When Houston minority organizations banded together to sue the Rockets for a promised share of lucrative food and beverage concessions at the downtown arena, their proclaimed purpose was to guarantee that 30 percent of the goodies went to their constituents. If the five investor nominees submitted to the Rockets by the Houston chapter of the NAACP are any indication, officials and board members of the groups are likely to be big winners.
One of the nominees is C.A.T.C.H., a new nonprofit foundation incorporated by family practices physician Luckett Johnson, who just happens to be the president of the local NAACP. The acronym stands for Cultivating Aspiring, Talented Children of Houston. Johnson's wife, Marcia, a law professor at Texas Southern University and the acting general counsel for the NAACP, is one of the five board members of C.A.T.C.H. Others include three more TSU professors, including former TSU president James Douglas.
Johnson says the foundation's purpose is to fund educational services to minority students and that none of the board members will profit from the venture. Another NAACP source scoffs at that, reasoning that once the revenues from the arena start flowing, there will be plenty of consulting contracts and staff positions to go around.
"We may, if we grow large enough, need to hire a staff," allows the doctor, who is providing the bulk of the $300,000 in start-up capital. "Initially, none of the board members, I, or anyone associated with the organization will be paid."
Under the terms of a legal settlement, the Rockets will select one investor from each of the five groups of nominees submitted by Houston minority organizations. In addition, team owner Les Alexander will select an additional five minority investors. The team has not said when it will announce the winners.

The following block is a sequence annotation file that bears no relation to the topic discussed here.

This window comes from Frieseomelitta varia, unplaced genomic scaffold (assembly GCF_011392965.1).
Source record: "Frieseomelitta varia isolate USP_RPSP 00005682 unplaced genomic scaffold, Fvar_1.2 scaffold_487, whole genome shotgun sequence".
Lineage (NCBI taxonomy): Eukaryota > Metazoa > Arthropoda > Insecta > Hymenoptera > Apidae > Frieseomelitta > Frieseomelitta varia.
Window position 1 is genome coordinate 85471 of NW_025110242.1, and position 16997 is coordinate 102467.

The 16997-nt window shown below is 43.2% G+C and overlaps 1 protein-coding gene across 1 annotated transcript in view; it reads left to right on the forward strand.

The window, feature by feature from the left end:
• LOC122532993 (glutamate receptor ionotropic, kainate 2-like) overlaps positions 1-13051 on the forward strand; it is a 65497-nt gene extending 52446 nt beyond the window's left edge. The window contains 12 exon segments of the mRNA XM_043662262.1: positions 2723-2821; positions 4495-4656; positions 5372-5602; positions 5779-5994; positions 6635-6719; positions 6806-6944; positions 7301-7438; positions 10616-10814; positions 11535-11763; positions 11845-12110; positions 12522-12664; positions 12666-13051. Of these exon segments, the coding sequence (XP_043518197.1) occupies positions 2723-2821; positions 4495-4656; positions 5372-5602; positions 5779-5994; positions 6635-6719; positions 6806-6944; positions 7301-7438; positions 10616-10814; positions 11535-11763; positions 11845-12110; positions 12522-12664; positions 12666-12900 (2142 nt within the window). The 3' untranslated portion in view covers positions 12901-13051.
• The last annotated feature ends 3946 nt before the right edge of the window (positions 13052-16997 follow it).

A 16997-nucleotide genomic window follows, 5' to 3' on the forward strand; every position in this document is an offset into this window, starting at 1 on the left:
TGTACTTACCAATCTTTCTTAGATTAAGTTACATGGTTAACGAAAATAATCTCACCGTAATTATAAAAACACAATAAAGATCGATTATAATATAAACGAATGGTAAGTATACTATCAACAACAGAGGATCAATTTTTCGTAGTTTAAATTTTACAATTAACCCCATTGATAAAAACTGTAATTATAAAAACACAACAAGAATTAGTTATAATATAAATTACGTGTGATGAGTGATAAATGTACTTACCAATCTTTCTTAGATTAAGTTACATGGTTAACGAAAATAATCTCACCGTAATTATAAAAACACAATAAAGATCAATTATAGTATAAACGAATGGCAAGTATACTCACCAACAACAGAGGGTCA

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Two other NAACP applicants for investment positions, Dr. Matthew Plummer Jr. and attorney Darryl Carter, are also members of the local chapter executive committee. The group's other nominees are former federal judge Gabrielle McDonald and Effie Worrell, a Wells Fargo bank vice president for community development.
One of the other applicants claimed that Johnson used his position with the NAACP to bend the rules, applying after the deadline had passed. Unlike the other candidates, he did not have to pay a nonrefundable review fee of $3,000 to Ben Hall's law firm.
Asked whether the organization had given favorable treatment to its president, NAACP executive director Yolanda Norman-Smith replied, "I suppose one would view it as preferential treatment. I don't know what the special committee that was formed to make the recommendation on behalf of the NAACP would say about that."
The chairman of that special review committee was none other than C.A.T.C.H. board member Douglas, who raised no objections to Johnson's -- and his own -- application. -- Tim Fleck